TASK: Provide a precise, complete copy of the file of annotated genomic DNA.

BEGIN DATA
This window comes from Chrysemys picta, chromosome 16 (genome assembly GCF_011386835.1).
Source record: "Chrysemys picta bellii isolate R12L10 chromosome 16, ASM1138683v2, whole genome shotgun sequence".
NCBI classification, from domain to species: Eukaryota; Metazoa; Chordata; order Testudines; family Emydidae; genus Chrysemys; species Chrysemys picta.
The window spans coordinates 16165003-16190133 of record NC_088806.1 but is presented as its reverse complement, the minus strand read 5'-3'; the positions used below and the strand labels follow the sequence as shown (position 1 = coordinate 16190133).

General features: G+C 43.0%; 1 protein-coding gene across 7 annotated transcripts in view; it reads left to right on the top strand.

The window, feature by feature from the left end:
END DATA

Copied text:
This window comes from Chrysemys picta, chromosome 16 (genome assembly GCF_011386835.1).
Source record: "Chrysemys picta bellii isolate R12L10 chromosome 16, ASM1138683v2, whole genome shotgun sequence".
NCBI classification, from domain to species: Eukaryota; Metazoa; Chordata; order Testudines; family Emydidae; genus Chrysemys; species Chrysemys picta.
The window spans coordinates 16165003-16190133 of record NC_088806.1 but is presented as its reverse complement, the minus strand read 5'-3'; the positions used below and the strand labels follow the sequence as shown (position 1 = coordinate 16190133).

General features: G+C 43.0%; 1 protein-coding gene across 7 annotated transcripts in view; it reads left to right on the top strand.

The window, feature by feature from the left end: